China’s Diplomacy in Transition
The new Chinese leadership aims to create a favorable international environment for the country's development
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Improving International Relations
Cover Stories Series 2014> Improving International Relations
UPDATED: December 27, 2013 NO. 1 JANUARY 2, 2014
Diplomatic Wisdom

For any sovereign state, diplomacy is an important part of international relations, and one of the principal goals of diplomacy today is for a country to carry out its foreign policies, protect its core national interests, develop friendly and cooperative ties with other states, and to try to enhance its influence in the international community.

Since the founding of the People's Republic in 1949, China has pursued independent foreign policies that are focused on peace and development as well as mutual benefits for itself and the world at large. Along with the country's peaceful rise during the past 35 years, thanks largely to the reform and opening up, China has begun to play a growing role on the world stage. This, of course, calls for China to bring its diplomatic wisdom to the table.

Since the new Chinese leadership first assumed its duties last March, a fresh round of top-level diplomacy has begun. President Xi Jinping and Premier Li Keqiang, alongside other top leaders, have visited 14 and seven countries respectively across Asia, Europe, Africa and the Americas, as well as participating in multilateral global conferences involving the BRICS, G20, APEC as well as the ASEAN. Meanwhile, official statistics also indicate that China played host to 64 foreign leaders last year, with nearly 800 cooperative deals signed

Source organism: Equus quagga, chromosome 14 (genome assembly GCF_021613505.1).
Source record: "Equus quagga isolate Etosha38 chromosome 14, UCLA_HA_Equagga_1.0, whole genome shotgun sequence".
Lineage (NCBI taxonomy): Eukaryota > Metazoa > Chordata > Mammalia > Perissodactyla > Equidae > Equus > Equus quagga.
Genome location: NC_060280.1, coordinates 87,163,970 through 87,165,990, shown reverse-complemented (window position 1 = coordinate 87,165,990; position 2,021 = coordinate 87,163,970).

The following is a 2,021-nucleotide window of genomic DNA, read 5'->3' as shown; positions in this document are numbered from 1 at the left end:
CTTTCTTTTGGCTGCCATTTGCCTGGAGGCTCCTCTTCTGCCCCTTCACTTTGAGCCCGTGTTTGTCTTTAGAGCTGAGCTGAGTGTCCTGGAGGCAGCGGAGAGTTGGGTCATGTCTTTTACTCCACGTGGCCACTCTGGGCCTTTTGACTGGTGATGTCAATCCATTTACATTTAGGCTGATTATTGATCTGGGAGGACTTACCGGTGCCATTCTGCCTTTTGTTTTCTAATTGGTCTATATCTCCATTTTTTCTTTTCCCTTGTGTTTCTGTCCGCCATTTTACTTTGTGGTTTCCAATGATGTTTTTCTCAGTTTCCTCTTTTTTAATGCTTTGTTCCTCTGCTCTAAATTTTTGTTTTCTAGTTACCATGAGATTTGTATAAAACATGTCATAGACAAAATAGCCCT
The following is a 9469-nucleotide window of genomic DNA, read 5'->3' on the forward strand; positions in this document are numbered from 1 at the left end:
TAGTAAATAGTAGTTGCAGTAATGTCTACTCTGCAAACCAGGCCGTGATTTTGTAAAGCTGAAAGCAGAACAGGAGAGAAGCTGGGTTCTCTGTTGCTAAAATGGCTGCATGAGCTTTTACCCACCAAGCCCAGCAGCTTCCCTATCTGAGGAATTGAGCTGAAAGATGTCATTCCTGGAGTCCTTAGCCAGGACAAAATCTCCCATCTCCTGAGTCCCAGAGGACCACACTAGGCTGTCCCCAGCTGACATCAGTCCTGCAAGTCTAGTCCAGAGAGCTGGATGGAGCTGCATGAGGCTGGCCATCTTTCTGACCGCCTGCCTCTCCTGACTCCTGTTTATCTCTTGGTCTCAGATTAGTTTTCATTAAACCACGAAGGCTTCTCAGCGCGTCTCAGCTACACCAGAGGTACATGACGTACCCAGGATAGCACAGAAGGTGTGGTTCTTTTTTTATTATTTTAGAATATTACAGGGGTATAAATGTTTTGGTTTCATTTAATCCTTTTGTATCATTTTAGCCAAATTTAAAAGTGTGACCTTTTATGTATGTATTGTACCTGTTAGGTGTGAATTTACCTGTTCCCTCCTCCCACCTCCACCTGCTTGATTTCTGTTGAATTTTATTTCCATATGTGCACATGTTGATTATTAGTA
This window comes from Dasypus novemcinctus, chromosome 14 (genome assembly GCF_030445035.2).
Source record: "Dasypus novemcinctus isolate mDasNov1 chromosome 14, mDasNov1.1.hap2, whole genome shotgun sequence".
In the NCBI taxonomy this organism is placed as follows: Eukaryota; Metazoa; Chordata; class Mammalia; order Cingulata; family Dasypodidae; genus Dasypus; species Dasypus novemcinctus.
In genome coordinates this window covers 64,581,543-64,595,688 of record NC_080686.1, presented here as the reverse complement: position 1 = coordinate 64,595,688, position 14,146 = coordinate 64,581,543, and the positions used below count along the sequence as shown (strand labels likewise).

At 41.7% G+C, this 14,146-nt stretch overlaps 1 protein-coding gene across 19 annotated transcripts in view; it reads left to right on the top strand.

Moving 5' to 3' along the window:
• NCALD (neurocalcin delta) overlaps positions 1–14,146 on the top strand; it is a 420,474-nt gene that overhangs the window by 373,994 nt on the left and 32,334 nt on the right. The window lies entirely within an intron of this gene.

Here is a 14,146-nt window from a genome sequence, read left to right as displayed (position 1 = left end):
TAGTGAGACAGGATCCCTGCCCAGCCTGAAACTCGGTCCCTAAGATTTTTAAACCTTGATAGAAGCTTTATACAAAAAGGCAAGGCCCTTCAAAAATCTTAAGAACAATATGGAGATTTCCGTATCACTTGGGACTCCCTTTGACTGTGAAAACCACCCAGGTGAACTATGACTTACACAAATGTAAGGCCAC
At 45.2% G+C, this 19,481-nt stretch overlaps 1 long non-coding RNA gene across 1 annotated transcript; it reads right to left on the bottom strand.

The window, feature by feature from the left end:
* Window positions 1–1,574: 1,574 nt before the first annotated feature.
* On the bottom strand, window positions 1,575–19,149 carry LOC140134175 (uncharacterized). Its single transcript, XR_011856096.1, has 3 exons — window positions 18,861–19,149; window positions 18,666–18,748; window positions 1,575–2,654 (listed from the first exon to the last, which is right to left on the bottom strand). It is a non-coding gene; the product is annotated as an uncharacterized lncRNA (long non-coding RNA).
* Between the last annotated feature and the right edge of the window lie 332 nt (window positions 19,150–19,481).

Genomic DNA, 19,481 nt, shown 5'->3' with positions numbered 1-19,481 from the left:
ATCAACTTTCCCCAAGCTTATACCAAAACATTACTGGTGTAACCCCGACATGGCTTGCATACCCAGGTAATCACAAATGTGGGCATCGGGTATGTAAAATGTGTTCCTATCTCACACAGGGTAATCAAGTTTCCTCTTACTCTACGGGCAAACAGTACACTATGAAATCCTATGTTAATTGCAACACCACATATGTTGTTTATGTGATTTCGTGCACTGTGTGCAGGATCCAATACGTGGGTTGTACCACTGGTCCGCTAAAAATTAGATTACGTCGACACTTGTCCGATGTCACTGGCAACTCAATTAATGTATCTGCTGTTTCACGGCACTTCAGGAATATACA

Effective and fruitful diplomatic endeavors aside, the new Chinese leadership also has, as some diplomatic observers put it, demonstrated unique honesty, pragmatism and self-confidence, reflecting the sophisticated diplomatic poise of the leaders from this large and responsible nation.

Taking into consideration internal and external scenarios China is faced with, the country's diplomatic priorities may include strengthening the economic bonds with the world and building up strategic trust with major powers and developing countries alike. Judging from their performance and the progress made in these and other areas, it could be concluded that China's new leaders have been greatly successful on their diplomatic missions in 2013.

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